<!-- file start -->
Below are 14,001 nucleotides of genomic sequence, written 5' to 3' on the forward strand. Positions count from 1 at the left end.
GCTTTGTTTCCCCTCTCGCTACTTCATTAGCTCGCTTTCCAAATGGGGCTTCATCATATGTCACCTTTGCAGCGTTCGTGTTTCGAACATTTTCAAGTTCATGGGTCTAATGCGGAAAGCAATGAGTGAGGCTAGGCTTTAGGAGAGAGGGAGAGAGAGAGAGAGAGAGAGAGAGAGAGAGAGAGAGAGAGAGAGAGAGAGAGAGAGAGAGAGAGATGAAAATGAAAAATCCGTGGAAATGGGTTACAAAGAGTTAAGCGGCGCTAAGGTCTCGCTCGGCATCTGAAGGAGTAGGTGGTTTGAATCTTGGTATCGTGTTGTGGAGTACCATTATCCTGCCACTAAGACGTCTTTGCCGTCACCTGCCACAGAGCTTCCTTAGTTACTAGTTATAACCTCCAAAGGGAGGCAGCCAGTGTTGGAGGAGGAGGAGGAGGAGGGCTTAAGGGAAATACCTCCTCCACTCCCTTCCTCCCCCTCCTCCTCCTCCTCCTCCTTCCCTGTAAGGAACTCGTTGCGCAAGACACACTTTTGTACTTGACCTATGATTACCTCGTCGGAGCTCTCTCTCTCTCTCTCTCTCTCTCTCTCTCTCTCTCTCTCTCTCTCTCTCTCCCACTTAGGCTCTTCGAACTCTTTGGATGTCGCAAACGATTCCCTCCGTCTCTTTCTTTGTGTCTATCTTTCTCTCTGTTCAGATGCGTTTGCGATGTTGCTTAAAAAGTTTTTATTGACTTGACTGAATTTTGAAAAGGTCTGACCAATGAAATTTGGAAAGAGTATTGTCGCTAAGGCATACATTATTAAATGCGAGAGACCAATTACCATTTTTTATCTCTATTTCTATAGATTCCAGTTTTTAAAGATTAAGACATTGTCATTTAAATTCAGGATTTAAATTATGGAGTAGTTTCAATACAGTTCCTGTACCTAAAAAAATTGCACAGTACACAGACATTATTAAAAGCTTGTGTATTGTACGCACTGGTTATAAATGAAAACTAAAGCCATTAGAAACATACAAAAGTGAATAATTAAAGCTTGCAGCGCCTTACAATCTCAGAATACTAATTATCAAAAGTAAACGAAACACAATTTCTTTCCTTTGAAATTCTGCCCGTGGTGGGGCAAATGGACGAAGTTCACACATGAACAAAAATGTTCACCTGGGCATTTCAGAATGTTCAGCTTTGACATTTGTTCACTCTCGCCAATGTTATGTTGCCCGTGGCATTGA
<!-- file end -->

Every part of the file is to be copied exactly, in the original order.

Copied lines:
Below are 14,001 nucleotides of genomic sequence, written 5' to 3' on the forward strand. Positions count from 1 at the left end.
GCTTTGTTTCCCCTCTCGCTACTTCATTAGCTCGCTTTCCAAATGGGGCTTCATCATATGTCACCTTTGCAGCGTTCGTGTTTCGAACATTTTCAAGTTCATGGGTCTAATGCGGAAAGCAATGAGTGAGGCTAGGCTTTAGGAGAGAGGGAGAGAGAGAGAGAGAGAGAGAGAGAGAGAGAGAGAGAGAGAGAGAGAGAGAGAGAGAGAGAGAGATGAAAATGAAAAATCCGTGGAAATGGGTTACAAAGAGTTAAGCGGCGCTAAGGTCTCGCTCGGCATCTGAAGGAGTAGGTGGTTTGAATCTTGGTATCGTGTTGTGGAGTACCATTATCCTGCCACTAAGACGTCTTTGCCGTCACCTGCCACAGAGCTTCCTTAGTTACTAGTTATAACCTCCAAAGGGAGGCAGCCAGTGTTGGAGGAGGAGGAGGAGGAGGGCTTAAGGGAAATACCTCCTCCACTCCCTTCCTCCCCCTCCTCCTCCTCCTCCTCCTTCCCTGTAAGGAACTCGTTGCGCAAGACACACTTTTGTACTTGACCTATGATTACCTCGTCGGAGCTCTCTCTCTCTCTCTCTCTCTCTCTCTCTCTCTCTCTCTCTCTCTCTCTCTCCCACTTAGGCTCTTCGAACTCTTTGGATGTCGCAAACGATTCCCTCCGTCTCTTTCTTTGTGTCTATCTTTCTCTCTGTTCAGATGCGTTTGCGATGTTGCTTAAAAAGTTTTTATTGACTTGACTGAATTTTGAAAAGGTCTGACCAATGAAATTTGGAAAGAGTATTGTCGCTAAGGCATACATTATTAAATGCGAGAGACCAATTACCATTTTTTATCTCTATTTCTATAGATTCCAGTTTTTAAAGATTAAGACATTGTCATTTAAATTCAGGATTTAAATTATGGAGTAGTTTCAATACAGTTCCTGTACCTAAAAAAATTGCACAGTACACAGACATTATTAAAAGCTTGTGTATTGTACGCACTGGTTATAAATGAAAACTAAAGCCATTAGAAACATACAAAAGTGAATAATTAAAGCTTGCAGCGCCTTACAATCTCAGAATACTAATTATCAAAAGTAAACGAAACACAATTTCTTTCCTTTGAAATTCTGCCCGTGGTGGGGCAAATGGACGAAGTTCACACATGAACAAAAATGTTCACCTGGGCATTTCAGAATGTTCAGCTTTGACATTTGTTCACTCTCGCCAATGTTATGTTGCCCGTGGCATTGA